How to Safeguard Your Assets from a Nursing Home

by Dan A. Baron, Baron Law LLC

Almost everyone has heard horror stories from friends or family about someone they know who needed to move into a nursing home and subsequently saw all of their assets depleted. Many times, this leaves no safety net for loved ones, and sometimes it even results in additional debt for the family to bear. How can this be legal? How can you avoid it? Let’s cover these questions and more as we discuss how to protect your assets from a nursing home.

How Much Do Nursing Homes Cost?

First, let’s address why someone would need a nursing home, and there are good reasons. According to the U.S. Department of Health and Human Services, 69% of people age 65 and older will need some type of long-term care services, and 37% will require a stay of at least one year in a long-term care facility, while 20% will require a stay of  at least five years. Additionally, with a longer life expectancy, women stay an average of 18 months longer than men in nursing homes, which leads to additional costs.

In Ohio, the average cost for a year in a nursing home is $95,724 for a semi-private room and $107,700 for a private room. For the 20% of adults over 65 requiring a five-year stay, that easily adds up to over half a million dollars. So how in the world is anyone expected to pay for this when the average American has just $86,000 in retirement savings? Well, the answer is a little complicated, but this is where an elder law attorney can help.

Creating an Irrevocable Trust

Elder law is a practice area that specializes in providing legal advice for seniors, including long-term care planning and asset protection. How exactly does an elder law attorney help you protect your assets? The most common and efficient way is with an Irrevocable Trust. This type of estate planning document takes your asset(s) (usually your personal residence) and places it in trust where you are no longer the trustee. Thus, on paper, the asset legally no longer belongs to you and Medicaid cannot take it to pay for your care.  Although you are no longer trustee, there are protection provisions allowing you to forever live in your home, with no obligation to pay rent, and you still maintain the authority to remove a trustee and replace them with someone else. This type of trust is very similar to how professional athletes protect themselves in an asset protection trust.

The Five-Year Lookback

While no one can predict the future and you may need to move into a nursing home tomorrow, it is the best practice to establish your irrevocable trust long before you start needing daily care or supervision. This is because Medicaid employs a five-year look-back period. The look-back means that if you try to shift around your assets right before you start needing care, they can still claw back anything you dispersed as a gift to loved ones or even retrieve your home from the trust if it hasn’t seasoned for five years. Also, if you pass away after receiving Medicaid benefits, they can make a claim against your estate and potentially take funds and or property that you intended to be passed on to your beneficiaries.

Long-Term Care Insurance

Another way to protect your assets is through long-term care insurance. Traditional long-term care policies act similarly to other types of insurance coverage you are already familiar with, like home and auto, including paying a monthly premium for the duration of your coverage. You can often find a bundled policy for you and your spouse or group policy options through an employer. Some life insurance providers also offer a hybrid plan where you pay into your life and long-term policies simultaneously so you can use one or the other depending on what you need first, whether you end up needing long-term care for several years or if you pass away without ever needing long-term care the life policy still goes to your beneficiaries.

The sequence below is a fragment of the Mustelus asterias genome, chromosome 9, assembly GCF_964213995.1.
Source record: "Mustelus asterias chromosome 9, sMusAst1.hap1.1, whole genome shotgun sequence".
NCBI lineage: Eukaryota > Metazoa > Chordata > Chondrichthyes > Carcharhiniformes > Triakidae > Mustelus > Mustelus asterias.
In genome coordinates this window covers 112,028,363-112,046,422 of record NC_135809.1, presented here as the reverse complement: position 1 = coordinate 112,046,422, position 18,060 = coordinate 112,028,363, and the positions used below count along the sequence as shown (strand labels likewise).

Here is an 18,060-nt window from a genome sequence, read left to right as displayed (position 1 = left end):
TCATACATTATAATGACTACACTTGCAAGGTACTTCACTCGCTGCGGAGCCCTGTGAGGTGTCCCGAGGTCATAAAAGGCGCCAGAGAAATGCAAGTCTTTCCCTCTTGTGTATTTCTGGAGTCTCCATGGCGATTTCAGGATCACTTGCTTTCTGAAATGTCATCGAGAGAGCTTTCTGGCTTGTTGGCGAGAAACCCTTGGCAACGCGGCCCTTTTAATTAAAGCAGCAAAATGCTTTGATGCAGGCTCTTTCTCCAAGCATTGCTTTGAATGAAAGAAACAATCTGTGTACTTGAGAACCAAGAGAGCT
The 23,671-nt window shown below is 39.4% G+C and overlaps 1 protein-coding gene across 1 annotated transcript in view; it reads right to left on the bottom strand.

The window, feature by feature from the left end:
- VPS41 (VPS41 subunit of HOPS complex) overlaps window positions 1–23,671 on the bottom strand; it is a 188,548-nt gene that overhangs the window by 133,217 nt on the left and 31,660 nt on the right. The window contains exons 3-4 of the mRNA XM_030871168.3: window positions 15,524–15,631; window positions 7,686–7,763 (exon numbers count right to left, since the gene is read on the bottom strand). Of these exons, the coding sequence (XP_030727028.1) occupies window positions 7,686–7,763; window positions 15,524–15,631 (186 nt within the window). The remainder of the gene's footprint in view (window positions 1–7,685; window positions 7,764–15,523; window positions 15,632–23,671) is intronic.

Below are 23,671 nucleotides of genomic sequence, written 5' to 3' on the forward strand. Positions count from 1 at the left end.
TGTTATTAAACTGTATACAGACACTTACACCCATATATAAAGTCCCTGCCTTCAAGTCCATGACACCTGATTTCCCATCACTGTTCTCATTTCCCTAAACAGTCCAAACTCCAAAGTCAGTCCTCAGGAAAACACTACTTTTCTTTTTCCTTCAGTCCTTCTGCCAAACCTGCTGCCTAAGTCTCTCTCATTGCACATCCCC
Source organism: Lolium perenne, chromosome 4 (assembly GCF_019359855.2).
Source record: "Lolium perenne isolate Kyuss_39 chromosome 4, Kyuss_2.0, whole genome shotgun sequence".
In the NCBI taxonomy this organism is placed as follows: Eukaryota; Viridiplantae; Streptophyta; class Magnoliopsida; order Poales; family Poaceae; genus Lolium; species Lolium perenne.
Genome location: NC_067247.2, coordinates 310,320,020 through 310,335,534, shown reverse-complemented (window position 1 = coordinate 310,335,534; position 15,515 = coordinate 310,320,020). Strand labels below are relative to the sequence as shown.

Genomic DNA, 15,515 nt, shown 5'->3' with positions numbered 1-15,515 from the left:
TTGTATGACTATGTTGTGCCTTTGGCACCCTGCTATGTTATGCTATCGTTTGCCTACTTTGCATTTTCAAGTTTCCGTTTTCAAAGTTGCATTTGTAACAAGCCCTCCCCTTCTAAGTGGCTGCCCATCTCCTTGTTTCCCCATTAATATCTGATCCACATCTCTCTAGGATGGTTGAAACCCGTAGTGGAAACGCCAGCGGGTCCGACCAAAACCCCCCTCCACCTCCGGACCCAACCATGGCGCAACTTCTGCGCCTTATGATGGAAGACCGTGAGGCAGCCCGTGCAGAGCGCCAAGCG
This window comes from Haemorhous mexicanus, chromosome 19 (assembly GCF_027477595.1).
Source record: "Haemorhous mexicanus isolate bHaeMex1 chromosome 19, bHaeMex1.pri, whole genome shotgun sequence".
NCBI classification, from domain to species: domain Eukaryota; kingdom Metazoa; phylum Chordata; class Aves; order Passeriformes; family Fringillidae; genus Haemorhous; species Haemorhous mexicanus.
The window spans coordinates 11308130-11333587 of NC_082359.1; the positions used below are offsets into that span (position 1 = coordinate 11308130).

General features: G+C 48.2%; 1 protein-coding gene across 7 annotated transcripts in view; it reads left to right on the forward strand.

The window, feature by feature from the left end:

Medicaid-Compliant Annuities

One other option for protecting your assets from Medicaid is to convert lump sums of cash into Medicaid-compliant annuities, which are paid back in smaller monthly payments. With this method, on paper you no longer have a large liquid asset sitting in an account that you have to spend through before you can get coverage from Medicaid. Instead, the annuity provider will pay you back in monthly increments that keep your monthly income and fixed assets below Medicaid’s set limits. However, this type of planning is only used if you are currently in a nursing home, in a crisis spend-down and are working with an attorney.

VA Benefits

Lastly, if you are a veteran there are a variety of special VA programs available to you for long-term care. The core requirements to use these services are that you are signed up for VA Healthcare, the VA has assessed that you have a need for these services and that the service is locally available to you. Coverage and costs vary from program to program but you can explore options on the VA Health Benefits website in the long-term care section.

If you feel overwhelmed about the possibility of needing long-term care in the near or distant future, we are here to help. Don’t hesitate to schedule a free consultation with Baron Law LLC to see which of the above options is right for you and how we can assist you with your long-term care needs. Contact us at 216-573-3723.

Article co-authored by Dan Baron Esq. and Emily Smith.

Dan A. Baron, Baron Law LLC

Sponsored By

Baron Law LLC
Crowne Centre, Suite #600
5005 Rockside Road
Independence, Ohio 44131

Opinions and claims expressed above are those of the author and do not necessarily reflect those of ScripType Publishing.